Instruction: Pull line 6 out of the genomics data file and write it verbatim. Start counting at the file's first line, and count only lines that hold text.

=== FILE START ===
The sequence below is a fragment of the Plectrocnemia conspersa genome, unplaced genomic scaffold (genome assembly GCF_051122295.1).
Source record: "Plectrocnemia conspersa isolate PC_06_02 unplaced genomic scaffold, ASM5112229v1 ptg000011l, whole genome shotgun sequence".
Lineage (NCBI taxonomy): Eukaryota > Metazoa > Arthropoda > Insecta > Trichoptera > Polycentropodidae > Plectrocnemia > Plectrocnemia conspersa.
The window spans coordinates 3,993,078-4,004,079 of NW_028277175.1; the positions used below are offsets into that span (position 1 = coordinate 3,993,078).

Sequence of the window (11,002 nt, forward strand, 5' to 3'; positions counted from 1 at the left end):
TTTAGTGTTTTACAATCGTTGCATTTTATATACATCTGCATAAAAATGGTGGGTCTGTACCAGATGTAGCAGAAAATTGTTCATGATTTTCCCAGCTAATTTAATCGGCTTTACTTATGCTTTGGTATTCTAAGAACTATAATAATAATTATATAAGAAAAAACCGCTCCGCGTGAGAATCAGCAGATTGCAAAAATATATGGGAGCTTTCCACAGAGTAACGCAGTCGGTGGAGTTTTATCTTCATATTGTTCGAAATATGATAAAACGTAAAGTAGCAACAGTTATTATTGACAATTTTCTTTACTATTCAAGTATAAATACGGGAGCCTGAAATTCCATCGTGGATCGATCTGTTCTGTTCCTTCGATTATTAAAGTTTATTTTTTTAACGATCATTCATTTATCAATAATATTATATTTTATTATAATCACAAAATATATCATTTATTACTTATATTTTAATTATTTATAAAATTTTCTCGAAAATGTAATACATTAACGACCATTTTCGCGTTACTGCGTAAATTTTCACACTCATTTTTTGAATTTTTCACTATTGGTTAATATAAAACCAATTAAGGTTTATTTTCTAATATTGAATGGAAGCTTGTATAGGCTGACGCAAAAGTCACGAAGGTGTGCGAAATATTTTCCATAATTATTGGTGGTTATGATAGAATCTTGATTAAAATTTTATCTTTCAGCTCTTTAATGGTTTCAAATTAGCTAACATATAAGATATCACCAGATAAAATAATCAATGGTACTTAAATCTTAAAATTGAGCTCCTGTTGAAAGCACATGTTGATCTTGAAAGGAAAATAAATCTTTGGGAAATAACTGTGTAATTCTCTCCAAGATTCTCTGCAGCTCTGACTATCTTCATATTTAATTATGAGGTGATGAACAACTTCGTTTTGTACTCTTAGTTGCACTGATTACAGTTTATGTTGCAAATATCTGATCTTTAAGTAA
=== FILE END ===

TTTAGTGTTTTACAATCGTTGCATTTTATATACATCTGCATAAAAATGGTGGGTCTGTACCAGATGTAGCAGAAAATTGTTCATGATTTTCCCAGCTAATTTAATCGGCTTTACTTATGCTTTGGTATTCTAAGAACTATAATAATAATTATATAAGAAAAAACCGCTCCGCGTGAGAATCAGCAGATTGCAAAAATATATGGGAGCTTTCCACAGAGTAACGCAGTCGGTGGAGTTTTATCTTCATATTGTTCGAAATATGATAAAACGTAAAGTAGCAACAGTTATTATTGACAATTTTCTTTACTATTCAAGTATAAATACGGGAGCCTGAAATTCCATCGTGGATCGATCTGTTCTGTTCCTTCGATTATTAAAGTTTATTTTTTTAACGATCATTCATTTATCAATAATATTATATTTTATTATAATCACAAAATATATCATTTATTACTTATATTTTAATTATTTATAAAATTTTCTCGAAAATGTAATACATTAACGACCATTTTCGCGTTACTGCGTAAATTTTCACACTCATTTTTTGAATTTTTCACTATTGGTTAATATAAAACCAATTAAGGTTTATTTTCTAATATTGAATGGAAGCTTGTATAGGCTGACGCAAAAGTCACGAAGGTGTGCGAAATATTTTCCATAATTATTGGTGGTTATGATAGAATCTTGATTAAAATTTTATCTTTCAGCTCTTTAATGGTTTCAAATTAGCTAACATATAAGATATCACCAGATAAAATAATCAATGGTACTTAAATCTTAAAATTGAGCTCCTGTTGAAAGCACATGTTGATCTTGAAAGGAAAATAAATCTTTGGGAAATAACTGTGTAATTCTCTCCAAGATTCTCTGCAGCTCTGACTATCTTCATATTTAATTATGAGGTGATGAACAACTTCGTTTTGTACTCTTAGTTGCACTGATTACAGTTTATGTTGCAAATATCTGATCTTTAAGTAA